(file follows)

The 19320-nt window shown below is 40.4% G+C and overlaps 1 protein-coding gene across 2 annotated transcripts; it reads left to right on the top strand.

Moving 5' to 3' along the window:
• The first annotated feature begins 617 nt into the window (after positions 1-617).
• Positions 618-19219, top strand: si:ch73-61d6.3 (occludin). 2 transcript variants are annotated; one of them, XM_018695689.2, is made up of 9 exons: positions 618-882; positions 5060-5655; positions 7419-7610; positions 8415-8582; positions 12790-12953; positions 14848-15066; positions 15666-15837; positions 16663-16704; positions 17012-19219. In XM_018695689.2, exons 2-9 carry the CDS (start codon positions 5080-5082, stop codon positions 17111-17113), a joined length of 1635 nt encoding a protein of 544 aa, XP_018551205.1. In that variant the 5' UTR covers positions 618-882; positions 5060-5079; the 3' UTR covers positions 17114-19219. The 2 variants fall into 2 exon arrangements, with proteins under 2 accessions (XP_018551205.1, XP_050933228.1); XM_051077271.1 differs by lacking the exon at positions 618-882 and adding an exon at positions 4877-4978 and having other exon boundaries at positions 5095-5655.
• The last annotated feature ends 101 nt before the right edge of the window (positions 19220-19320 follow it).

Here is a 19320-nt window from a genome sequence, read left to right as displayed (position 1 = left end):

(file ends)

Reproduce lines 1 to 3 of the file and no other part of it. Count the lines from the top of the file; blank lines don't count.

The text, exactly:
The 19320-nt window shown below is 40.4% G+C and overlaps 1 protein-coding gene across 2 annotated transcripts; it reads left to right on the top strand.

Moving 5' to 3' along the window:
• The first annotated feature begins 617 nt into the window (after positions 1-617).